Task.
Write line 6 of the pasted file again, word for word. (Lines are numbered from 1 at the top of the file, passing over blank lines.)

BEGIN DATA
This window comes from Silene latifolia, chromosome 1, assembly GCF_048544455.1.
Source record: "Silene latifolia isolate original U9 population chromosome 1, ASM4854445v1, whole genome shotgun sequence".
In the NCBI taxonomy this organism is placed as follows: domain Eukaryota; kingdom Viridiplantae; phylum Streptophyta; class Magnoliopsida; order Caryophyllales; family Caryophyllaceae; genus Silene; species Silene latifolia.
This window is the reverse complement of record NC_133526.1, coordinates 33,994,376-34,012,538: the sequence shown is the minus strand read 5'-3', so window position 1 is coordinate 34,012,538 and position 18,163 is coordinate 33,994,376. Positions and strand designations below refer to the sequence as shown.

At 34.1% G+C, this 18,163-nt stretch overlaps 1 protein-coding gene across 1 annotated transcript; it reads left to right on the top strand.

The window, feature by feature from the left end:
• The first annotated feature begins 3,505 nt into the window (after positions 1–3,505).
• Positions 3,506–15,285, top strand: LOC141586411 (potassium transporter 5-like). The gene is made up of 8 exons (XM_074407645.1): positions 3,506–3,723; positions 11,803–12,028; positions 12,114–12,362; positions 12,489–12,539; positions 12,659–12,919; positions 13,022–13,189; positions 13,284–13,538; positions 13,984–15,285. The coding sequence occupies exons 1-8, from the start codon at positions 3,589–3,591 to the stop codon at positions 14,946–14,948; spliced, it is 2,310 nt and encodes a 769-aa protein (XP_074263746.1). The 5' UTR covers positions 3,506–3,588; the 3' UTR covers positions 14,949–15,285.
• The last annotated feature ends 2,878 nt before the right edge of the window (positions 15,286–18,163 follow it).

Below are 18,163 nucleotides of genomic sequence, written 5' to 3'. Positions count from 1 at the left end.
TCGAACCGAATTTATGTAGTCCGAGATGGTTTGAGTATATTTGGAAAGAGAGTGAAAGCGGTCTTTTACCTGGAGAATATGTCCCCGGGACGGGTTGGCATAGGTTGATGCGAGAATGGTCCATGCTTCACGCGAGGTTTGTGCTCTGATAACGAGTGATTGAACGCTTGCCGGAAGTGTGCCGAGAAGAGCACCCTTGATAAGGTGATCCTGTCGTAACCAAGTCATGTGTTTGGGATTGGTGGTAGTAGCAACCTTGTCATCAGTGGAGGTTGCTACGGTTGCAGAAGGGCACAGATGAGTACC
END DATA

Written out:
The window, feature by feature from the left end: